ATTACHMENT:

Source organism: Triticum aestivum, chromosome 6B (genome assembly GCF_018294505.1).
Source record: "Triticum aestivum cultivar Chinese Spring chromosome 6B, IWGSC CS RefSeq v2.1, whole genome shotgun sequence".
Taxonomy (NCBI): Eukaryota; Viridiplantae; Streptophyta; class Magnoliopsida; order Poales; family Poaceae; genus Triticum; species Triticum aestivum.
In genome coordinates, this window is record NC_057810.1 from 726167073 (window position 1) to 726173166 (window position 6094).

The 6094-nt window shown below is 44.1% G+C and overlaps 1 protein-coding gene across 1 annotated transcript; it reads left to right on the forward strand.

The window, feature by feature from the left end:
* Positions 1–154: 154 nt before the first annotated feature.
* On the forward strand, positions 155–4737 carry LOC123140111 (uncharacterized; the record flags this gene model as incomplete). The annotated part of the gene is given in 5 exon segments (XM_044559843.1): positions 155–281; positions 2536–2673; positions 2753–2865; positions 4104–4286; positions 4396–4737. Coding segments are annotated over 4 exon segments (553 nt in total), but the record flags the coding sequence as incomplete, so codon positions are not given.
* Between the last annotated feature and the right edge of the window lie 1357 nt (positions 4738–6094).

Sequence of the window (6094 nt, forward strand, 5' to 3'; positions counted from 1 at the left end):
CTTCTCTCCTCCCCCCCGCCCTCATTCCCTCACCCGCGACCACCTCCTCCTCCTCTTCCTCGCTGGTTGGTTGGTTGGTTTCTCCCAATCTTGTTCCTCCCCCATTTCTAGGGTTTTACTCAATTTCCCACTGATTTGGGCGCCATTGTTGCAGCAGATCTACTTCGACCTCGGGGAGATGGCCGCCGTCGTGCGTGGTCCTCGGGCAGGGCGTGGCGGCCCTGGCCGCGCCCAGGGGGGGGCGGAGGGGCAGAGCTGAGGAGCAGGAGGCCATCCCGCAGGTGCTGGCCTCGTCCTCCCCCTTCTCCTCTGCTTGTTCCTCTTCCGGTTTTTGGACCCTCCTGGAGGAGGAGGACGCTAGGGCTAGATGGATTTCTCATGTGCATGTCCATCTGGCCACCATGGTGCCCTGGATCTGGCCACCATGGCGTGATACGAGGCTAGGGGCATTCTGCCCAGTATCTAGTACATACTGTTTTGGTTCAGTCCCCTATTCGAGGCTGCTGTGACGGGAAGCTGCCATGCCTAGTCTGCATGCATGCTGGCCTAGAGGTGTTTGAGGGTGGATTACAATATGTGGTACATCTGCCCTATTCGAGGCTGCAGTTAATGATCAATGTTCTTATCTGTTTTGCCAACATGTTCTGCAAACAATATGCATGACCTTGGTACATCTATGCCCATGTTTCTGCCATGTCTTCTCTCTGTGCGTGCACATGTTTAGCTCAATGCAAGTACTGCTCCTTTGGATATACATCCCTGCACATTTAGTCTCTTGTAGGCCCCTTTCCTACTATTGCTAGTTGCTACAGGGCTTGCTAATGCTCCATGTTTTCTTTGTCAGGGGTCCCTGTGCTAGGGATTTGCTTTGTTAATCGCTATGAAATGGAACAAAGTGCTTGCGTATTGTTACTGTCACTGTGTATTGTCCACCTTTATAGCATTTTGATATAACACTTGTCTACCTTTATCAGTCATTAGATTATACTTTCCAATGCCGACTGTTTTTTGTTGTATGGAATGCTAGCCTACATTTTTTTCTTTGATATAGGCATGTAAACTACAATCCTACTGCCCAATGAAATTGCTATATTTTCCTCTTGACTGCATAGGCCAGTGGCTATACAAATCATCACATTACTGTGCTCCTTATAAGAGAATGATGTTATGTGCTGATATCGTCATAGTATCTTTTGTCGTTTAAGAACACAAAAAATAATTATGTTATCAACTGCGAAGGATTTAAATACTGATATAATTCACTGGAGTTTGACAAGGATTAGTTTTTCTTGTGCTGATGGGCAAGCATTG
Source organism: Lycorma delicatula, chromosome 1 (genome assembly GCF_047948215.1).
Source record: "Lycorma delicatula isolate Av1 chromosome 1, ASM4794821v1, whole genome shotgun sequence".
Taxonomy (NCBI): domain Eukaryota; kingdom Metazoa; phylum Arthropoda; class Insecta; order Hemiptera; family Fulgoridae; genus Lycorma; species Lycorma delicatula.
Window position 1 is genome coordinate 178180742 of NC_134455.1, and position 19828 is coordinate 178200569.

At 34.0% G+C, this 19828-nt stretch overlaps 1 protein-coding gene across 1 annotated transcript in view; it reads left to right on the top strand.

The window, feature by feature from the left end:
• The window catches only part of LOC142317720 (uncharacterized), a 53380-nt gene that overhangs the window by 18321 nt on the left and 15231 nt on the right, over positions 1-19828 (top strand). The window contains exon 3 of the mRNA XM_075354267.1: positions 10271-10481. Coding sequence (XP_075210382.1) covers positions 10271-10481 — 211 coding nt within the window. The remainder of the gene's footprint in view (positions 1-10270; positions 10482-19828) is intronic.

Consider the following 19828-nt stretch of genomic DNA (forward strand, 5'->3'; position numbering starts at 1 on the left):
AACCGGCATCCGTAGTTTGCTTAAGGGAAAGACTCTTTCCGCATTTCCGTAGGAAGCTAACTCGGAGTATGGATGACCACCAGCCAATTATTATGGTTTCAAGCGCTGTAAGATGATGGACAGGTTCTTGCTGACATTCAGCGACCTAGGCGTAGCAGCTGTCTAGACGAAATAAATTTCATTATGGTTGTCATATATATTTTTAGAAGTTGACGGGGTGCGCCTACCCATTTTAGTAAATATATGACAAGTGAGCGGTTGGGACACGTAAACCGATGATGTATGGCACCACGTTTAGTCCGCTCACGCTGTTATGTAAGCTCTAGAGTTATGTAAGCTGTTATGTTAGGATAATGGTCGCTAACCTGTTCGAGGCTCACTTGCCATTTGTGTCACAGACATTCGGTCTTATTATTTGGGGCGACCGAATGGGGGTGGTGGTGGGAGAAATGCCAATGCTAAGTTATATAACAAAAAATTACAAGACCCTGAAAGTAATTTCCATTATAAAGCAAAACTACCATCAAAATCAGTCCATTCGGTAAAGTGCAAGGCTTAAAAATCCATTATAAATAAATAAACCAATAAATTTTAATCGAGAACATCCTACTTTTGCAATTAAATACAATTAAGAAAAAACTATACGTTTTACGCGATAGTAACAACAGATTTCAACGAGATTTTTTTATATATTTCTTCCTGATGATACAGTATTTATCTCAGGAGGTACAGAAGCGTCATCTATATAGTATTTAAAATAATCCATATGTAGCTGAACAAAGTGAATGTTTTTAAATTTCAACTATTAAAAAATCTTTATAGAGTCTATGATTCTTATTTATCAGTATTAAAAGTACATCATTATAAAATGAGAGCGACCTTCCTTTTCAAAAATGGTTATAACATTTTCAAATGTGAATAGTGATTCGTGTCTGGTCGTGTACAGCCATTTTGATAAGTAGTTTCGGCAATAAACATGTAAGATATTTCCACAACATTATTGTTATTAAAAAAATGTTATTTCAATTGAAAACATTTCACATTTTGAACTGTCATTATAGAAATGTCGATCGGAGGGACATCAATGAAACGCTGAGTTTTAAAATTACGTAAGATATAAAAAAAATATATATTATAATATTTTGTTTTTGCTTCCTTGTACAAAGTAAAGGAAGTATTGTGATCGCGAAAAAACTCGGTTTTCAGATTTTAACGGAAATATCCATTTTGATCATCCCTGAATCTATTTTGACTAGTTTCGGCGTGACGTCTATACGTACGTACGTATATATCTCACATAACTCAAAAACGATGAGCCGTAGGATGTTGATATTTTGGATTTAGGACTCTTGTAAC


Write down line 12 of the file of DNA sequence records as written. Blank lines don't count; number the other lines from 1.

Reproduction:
Source organism: Lycorma delicatula, chromosome 1 (genome assembly GCF_047948215.1).